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I’m : a programmer, writer, podcaster, geek, and coffee enthusiast.

My Default.png dilemma

iOS apps display a prerendered, static image when they launch called Default.png. Developers can set it to anything they like. This is Instapaper’s:

This matches the iOS convention of showing the app’s typical interface, but empty, so it looks like it has fully loaded (before it actually has) and then the data “pops” in a second or two later. It’s a trick that the original iPhone employed to make the app launches seem faster and more responsive. The pictured interface is just a decoy: it’s a static image file that doesn’t necessarily have any relation to what the interface will actually look like when it loads.

Apple’s apps have always had an advantage with this approach: they can change their launch images at runtime. Before quitting, they can render an image of how they actually look, so when they launch next and restore their state, it looks seamless.

But third-party apps can’t change theirs dynamically. This poses a visual continuity problem: we need to show the same launch image even if the app is restoring a state that doesn’t look anything like it.

In Instapaper’s case, this is a problem in two major states that it may launch in:

Dark mode is the much bigger problem. In a dark room, it’s jarring and blinding for the bright-white launch image to blink briefly when launching the app into dark mode. I’ve gone to ridiculous lengths in the past to avoid showing white screens or flashes while in dark mode, so this one major exception irritates me.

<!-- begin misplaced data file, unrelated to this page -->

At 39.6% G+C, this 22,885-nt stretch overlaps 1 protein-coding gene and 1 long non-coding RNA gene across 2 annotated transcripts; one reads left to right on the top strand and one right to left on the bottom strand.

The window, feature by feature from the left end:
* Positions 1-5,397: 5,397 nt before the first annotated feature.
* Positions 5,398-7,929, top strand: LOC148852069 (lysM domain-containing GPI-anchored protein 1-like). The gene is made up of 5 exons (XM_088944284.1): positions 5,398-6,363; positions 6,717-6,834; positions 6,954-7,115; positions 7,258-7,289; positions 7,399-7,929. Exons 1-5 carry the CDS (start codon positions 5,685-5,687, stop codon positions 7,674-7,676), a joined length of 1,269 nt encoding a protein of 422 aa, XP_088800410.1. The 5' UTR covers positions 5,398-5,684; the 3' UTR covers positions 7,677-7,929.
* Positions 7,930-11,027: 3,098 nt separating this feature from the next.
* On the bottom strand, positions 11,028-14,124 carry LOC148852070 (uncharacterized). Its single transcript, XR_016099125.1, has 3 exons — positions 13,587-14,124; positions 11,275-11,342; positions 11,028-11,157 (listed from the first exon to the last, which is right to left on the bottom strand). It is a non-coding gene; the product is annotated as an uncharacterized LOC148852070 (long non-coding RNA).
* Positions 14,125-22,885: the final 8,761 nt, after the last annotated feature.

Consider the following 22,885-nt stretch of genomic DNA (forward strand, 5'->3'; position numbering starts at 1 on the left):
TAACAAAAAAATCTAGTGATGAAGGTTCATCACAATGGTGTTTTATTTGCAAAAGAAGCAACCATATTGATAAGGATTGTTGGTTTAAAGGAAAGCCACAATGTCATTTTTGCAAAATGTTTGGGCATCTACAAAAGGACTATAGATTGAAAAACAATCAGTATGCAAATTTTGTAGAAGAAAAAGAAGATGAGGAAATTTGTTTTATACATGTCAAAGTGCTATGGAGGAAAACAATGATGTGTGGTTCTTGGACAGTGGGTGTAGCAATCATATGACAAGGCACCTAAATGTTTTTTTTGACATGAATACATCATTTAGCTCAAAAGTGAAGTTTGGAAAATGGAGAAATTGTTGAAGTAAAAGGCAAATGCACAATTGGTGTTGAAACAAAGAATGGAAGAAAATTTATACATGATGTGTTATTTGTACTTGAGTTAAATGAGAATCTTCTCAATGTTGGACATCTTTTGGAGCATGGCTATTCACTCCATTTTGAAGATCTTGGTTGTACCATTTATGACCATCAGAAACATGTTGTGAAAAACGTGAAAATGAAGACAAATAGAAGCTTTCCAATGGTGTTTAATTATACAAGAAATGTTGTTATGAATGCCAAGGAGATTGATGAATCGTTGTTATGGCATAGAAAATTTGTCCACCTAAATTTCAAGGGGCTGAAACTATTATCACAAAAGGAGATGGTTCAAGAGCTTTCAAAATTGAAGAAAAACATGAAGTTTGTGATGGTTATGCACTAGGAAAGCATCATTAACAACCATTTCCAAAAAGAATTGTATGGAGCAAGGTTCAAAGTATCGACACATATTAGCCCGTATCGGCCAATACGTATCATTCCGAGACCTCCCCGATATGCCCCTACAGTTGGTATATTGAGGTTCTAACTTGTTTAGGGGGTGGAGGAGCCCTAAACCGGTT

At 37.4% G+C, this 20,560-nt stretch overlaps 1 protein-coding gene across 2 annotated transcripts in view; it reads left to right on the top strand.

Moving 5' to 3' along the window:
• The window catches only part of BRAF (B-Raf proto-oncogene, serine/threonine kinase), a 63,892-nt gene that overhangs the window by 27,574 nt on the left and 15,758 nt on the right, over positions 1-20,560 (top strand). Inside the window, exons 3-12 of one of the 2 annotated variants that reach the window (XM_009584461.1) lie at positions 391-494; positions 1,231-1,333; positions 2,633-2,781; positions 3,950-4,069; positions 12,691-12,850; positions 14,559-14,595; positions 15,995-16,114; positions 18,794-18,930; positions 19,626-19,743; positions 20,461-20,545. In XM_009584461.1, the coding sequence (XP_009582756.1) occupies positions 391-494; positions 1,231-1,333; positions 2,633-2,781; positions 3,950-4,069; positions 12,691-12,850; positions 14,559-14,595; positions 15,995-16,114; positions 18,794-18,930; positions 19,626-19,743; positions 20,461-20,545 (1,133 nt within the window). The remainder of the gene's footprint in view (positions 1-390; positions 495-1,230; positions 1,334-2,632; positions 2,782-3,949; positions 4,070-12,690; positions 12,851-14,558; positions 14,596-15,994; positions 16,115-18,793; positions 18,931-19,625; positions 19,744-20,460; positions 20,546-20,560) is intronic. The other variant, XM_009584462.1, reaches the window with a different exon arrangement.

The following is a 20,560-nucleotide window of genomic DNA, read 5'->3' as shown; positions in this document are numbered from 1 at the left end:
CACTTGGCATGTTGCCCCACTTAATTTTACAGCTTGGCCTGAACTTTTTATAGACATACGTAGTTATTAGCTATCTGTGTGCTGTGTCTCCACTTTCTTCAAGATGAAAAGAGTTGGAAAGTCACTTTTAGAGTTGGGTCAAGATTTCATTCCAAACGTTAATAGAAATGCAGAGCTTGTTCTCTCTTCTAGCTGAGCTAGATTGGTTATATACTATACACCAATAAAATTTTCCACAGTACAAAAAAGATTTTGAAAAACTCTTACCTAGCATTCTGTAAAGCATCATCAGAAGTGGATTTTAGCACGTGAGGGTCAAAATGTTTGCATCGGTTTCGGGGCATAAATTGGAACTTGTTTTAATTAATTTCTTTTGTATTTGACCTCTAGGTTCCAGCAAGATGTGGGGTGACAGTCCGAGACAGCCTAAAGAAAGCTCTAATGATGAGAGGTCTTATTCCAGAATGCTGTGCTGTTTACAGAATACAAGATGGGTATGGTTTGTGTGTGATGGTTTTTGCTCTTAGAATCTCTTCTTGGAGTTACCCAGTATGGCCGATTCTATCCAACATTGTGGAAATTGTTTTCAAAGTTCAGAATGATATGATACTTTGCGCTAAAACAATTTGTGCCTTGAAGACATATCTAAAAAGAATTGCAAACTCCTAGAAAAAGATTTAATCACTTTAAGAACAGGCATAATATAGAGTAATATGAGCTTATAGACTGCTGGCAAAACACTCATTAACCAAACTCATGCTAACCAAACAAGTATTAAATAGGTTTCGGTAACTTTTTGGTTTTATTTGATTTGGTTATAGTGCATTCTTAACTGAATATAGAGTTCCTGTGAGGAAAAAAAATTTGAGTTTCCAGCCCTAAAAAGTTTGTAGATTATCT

One way to avoid this issue is to make the launch image dark instead of light. I can’t just make it a picture of the dark-mode interface, because then the (much more common) light-mode interface would look strange when it appeared after the dark launch image.

Another option, fairly popular among developers, is to make a splash screen. I considered this for 2.3, but chickened out. Here’s a quick mockup of what I had in mind:

(That’s the dark-mode background color, #141414.)

This has its own set of problems:

So both launch-image types have significant downsides. It’s a bit like the Settings-go-in-the-Settings-app dilemma, but I think that one has been definitively settled by now (in most cases, they don’t).

In this case, I don’t think either option is good enough. I’m sticking with the Apple convention1 for now, but it’s always going to annoy me until I come up with a better solution.

  1. Rule #1 for non-game iPhone apps: If in doubt, do it Apple’s way. ↩︎

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